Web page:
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mother called her Rosa. I found that she lived there, and had been
for a long time Mrs. Steerforth's companion. It appeared to me
that she never said anything she wanted to say, outright; but
hinted it, and made a great deal more of it by this practice. For
example, when Mrs. Steerforth observed, more in jest than earnest,
that she feared her son led but a wild life at college, Miss Dartle
put in thus:

'Oh, really? You know how ignorant I am, and that I only ask for
information, but isn't it always so? I thought that kind of life
was on all hands understood to be - eh?'

'It is education for a very grave profession, if you mean that,
Rosa,' Mrs. Steerforth answered with some coldness.

'Oh! Yes! That's very true,' returned Miss Dartle. 'But isn't
it, though? - I want to be put right, if I am wrong - isn't it,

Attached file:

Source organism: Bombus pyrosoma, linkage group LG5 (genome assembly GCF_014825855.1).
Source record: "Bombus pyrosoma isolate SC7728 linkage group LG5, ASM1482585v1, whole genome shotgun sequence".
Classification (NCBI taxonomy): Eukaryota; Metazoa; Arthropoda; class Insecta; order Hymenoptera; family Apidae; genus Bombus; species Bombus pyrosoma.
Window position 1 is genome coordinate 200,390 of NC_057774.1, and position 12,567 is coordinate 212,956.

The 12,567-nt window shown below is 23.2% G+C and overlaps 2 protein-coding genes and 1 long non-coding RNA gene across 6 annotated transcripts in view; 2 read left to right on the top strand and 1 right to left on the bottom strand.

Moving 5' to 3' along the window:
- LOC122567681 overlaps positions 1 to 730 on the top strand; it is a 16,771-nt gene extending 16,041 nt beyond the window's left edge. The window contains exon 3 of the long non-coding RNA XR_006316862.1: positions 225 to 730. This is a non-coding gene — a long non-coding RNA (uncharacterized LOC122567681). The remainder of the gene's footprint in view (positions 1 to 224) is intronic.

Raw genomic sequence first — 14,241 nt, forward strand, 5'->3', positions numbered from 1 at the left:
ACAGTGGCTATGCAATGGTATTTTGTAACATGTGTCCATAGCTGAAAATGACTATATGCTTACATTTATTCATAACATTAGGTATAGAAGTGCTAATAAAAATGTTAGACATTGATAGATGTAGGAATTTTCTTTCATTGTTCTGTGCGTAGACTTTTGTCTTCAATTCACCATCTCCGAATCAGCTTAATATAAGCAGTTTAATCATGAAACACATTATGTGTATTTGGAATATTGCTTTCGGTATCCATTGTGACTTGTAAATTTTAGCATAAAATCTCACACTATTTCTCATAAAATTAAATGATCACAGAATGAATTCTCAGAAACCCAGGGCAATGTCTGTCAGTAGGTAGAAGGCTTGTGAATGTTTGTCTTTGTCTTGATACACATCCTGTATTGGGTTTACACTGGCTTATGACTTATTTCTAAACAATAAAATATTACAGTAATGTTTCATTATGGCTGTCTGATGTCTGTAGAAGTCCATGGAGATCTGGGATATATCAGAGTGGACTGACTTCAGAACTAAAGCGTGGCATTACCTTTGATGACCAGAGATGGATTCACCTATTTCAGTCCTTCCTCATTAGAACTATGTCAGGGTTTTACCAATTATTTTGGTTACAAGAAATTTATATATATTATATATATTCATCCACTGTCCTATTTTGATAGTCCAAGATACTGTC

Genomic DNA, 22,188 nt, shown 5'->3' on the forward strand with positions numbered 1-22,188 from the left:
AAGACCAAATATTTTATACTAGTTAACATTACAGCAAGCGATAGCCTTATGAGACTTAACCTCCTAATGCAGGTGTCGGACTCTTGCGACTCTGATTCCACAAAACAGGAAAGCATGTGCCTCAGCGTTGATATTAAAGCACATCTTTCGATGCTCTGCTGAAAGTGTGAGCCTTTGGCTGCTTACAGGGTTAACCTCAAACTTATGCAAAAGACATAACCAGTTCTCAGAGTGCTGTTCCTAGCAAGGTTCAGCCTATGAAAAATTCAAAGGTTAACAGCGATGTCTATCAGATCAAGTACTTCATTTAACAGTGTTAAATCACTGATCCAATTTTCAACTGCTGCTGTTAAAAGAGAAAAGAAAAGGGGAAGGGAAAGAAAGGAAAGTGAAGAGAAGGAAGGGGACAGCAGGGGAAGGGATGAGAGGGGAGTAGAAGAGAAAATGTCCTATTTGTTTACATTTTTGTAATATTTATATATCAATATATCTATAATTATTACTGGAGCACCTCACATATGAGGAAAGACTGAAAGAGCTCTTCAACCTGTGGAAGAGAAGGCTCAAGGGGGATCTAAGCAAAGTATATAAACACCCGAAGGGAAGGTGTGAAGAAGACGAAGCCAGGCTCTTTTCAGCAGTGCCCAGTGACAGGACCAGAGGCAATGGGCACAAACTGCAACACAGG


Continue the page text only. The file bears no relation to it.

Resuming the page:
'Really what?' said Mrs. Steerforth.

'Oh! You mean it's not!' returned Miss Dartle. 'Well, I'm very
glad to hear it! Now, I know what to do! That's the advantage of
asking. I shall never allow people to talk before me about
wastefulness and profligacy, and so forth, in connexion with that
life, any more.'

'And you will be right,' said Mrs. Steerforth. 'My son's tutor is
a conscientious gentleman; and if I had not implicit reliance on my
son, I should have reliance on him.'

'Should you?' said Miss Dartle. 'Dear me! Conscientious, is he?
Really conscientious, now?'

'Yes, I am convinced of it,' said Mrs. Steerforth.

'How very nice!' exclaimed Miss Dartle. 'What a comfort! Really
conscientious? Then he's not - but of course he can't be, if he's
really conscientious. Well, I shall be quite happy in my opinion
of him, from this time. You can't think how it elevates him in my
opinion, to know for certain that he's really conscientious!'

Her own views of every question, and her correction of everything
that was said to which she was opposed, Miss Dartle insinuated in
the same way: sometimes, I could not conceal from myself, with
great power, though in contradiction even of Steerforth. An
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